I am so passionate about wanting to share my adventures and experiences with diabetes as well as my LOVE of caring for people and connecting with people.  I want to do ANYTHING I can to make living with this disease a little less… well, crappy.  Let’s be frank here: diabetes is NOT an easy disease to live with.  You can do everything “right” and still have numbers that aren’t.  You can follow a “diabetic diet” and still gain or lose more weight than is ideal. You can exercise to be more healthy overall, and have the opposite effect because exercise can cause CRAZY blood sugars.

Having lived with diabetes for almost 20 years, and having worked in the medical field in various capacities for 7 years, I want to bring it all together and do whatever I can to connect with families facing diabetes day in and day out, and bring hope to them.

My parents and I went to a well known Chinese Bistro chain restaurant this past weekend while they were in town, and my fortune said “Your future is bright and filled with happiness”.  Does that mean now, or do I have to also exercise some patience here and hold tight a little longer than I’d like?

Even if nothing REAL comes of this kind of outreach, well… no, no negative thoughts!  Something good will come out of this, even if it’s a small something good and positive!

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Caregivers Guide

A few years back, a friend of mine was interviewing for a nanny position for a family that included a young girl with diabetes.  She came to me looking for resources and information about how to care for a child with type 1 on an insulin pump.  I looked all over the internet, but most of the resources were either way too basic (education about the disease and nothing about really living with it or caring for it) or far too extensive and intimidating geared more towards parents.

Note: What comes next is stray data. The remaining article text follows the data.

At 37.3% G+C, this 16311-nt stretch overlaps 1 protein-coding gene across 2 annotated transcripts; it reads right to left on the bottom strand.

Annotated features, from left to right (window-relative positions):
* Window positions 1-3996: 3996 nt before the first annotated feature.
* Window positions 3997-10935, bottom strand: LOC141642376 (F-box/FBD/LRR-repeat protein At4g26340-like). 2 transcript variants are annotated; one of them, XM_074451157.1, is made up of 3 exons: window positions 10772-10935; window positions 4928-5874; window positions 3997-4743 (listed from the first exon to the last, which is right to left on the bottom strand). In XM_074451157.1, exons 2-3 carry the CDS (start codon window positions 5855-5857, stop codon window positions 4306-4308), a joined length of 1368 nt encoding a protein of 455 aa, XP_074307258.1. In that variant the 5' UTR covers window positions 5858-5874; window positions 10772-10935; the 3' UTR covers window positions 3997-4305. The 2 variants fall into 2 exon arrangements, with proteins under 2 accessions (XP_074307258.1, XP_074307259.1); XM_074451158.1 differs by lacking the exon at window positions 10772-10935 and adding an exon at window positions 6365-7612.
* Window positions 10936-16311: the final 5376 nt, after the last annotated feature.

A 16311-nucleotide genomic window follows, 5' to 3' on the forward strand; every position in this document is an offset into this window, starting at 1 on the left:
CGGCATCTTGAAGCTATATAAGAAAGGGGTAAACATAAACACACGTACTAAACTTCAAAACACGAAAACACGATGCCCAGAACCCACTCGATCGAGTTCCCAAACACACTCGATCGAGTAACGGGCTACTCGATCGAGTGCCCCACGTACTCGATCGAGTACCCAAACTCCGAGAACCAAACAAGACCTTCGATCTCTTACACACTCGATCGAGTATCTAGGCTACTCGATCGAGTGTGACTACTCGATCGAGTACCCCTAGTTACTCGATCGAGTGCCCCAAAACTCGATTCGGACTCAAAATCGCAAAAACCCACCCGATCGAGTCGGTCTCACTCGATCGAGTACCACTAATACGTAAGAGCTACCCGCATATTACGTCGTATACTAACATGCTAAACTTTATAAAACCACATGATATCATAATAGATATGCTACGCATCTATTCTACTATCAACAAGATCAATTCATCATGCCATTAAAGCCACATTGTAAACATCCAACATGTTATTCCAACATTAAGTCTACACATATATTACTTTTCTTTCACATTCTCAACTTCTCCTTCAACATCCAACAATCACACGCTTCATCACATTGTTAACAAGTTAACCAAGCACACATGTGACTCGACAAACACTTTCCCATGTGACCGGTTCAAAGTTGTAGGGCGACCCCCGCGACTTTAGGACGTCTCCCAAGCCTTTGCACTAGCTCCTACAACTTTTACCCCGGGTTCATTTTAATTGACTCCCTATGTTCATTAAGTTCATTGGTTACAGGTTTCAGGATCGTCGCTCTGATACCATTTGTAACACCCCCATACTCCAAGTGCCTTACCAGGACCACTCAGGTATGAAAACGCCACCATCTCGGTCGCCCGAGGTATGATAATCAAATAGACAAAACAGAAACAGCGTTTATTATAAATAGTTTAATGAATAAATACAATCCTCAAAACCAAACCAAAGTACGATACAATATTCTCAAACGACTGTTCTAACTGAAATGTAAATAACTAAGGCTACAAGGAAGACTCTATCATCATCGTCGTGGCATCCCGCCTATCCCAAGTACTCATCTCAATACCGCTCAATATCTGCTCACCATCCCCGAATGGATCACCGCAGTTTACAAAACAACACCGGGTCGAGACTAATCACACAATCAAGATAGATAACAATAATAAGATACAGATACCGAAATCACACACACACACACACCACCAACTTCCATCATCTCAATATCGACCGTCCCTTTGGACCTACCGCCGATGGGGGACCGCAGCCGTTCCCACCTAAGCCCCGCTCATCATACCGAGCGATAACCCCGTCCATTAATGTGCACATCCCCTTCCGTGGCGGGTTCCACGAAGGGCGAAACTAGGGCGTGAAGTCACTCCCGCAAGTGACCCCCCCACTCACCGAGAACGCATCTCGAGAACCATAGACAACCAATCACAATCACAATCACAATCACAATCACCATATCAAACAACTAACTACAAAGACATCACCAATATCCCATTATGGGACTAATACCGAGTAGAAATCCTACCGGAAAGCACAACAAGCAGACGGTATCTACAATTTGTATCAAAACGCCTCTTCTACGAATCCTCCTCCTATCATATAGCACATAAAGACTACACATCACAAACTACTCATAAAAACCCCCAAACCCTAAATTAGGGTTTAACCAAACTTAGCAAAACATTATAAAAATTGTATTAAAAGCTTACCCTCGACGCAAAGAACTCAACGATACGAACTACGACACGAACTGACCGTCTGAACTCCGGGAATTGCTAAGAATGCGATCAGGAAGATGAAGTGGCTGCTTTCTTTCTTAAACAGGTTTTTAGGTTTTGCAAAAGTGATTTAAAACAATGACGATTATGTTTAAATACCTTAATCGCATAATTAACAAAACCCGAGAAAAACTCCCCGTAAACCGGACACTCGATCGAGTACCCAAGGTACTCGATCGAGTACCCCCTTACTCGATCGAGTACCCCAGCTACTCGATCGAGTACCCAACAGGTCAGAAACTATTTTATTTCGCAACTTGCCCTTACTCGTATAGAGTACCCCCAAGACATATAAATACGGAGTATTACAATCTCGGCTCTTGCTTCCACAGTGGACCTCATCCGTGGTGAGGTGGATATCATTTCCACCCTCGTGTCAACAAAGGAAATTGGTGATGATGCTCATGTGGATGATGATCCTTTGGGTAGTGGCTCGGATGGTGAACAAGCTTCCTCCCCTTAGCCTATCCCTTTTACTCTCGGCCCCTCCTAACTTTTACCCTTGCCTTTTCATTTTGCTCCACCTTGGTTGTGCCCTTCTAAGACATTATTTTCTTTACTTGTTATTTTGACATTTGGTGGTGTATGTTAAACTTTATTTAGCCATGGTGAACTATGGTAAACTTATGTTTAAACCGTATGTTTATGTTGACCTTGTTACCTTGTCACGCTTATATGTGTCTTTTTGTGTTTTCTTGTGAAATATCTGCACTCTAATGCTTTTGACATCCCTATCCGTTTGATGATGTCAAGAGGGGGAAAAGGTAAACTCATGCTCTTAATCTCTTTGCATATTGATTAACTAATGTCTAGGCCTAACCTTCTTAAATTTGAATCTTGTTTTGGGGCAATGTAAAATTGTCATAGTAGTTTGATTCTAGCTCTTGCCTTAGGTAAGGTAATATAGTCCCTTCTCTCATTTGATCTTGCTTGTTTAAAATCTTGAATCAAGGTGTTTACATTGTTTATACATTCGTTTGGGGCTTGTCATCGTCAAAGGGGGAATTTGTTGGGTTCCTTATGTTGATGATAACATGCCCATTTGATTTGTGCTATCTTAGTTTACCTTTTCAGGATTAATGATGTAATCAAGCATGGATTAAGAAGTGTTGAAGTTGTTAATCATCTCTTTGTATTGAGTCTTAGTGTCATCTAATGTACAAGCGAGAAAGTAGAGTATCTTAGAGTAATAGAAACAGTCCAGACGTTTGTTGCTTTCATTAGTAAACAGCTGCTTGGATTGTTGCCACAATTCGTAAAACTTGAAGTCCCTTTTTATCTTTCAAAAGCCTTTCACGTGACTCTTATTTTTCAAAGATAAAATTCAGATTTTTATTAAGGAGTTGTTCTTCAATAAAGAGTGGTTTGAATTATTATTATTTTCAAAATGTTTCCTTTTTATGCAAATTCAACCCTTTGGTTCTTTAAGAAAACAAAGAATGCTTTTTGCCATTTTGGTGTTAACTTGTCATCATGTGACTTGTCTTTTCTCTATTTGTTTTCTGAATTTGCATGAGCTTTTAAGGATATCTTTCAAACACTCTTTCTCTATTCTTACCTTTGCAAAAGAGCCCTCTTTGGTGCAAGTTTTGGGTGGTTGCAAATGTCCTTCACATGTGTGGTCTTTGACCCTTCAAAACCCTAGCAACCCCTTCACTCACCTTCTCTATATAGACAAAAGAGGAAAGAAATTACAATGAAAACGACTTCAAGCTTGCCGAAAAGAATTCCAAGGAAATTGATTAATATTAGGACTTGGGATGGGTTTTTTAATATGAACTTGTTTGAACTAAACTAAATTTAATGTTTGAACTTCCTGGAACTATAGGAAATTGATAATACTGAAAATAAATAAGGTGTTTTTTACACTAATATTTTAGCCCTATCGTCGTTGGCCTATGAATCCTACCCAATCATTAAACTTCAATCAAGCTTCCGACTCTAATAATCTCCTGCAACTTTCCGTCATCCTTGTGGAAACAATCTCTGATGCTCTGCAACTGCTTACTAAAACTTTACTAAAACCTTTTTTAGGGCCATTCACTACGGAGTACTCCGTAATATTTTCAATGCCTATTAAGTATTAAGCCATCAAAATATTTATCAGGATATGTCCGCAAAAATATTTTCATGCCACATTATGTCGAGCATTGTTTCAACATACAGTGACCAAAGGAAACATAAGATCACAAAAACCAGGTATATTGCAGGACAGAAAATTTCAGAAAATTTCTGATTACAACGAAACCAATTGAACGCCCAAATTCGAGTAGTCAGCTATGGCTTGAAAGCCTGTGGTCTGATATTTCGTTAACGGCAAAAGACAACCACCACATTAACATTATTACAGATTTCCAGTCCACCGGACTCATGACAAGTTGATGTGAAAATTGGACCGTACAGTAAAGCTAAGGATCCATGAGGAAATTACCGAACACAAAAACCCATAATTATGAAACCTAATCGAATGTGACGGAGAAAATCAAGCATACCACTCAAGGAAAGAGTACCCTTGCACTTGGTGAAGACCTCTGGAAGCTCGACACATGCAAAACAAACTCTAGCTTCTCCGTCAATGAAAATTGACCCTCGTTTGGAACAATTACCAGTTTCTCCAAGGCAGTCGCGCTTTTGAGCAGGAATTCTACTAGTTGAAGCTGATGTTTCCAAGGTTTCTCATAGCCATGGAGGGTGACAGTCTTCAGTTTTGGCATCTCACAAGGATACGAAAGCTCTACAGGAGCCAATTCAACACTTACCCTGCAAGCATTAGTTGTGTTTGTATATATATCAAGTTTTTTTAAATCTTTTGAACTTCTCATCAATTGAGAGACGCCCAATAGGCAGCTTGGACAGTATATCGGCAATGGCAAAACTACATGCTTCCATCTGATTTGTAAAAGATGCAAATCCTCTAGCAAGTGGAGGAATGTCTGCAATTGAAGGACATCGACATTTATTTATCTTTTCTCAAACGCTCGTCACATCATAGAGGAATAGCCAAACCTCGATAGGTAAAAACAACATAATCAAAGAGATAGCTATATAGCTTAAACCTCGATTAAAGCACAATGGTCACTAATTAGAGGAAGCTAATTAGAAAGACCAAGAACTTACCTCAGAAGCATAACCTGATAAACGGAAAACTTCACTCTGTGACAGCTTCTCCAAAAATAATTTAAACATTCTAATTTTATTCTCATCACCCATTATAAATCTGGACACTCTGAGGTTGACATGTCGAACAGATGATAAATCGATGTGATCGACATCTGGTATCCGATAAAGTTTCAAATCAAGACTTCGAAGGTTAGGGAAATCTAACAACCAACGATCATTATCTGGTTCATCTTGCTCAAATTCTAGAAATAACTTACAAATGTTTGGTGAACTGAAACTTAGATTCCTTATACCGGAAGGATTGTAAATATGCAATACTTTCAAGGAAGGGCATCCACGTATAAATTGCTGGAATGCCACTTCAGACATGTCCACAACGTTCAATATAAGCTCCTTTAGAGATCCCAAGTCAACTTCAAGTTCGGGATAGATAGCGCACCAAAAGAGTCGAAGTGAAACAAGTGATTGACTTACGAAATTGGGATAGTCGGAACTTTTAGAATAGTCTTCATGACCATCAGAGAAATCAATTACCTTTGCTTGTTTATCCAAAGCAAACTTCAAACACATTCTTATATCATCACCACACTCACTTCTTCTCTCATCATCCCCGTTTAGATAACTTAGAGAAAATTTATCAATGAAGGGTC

I set out to write a guide geared towards those “part-time caregivers” such as teachers, grandparents, relatives, baby-sitters, parents of friends, etc. where there would be all the basic every-day living kinds of situations as well as basic trouble-shooting for those inevitable “what-if” moments, but not too exhaustive and overwhelming.

I have written a few rough drafts of this guide and would to have it edited, refined, and available to those families that could surely benefit from something like this, but I am clueless about how to get it “out there”.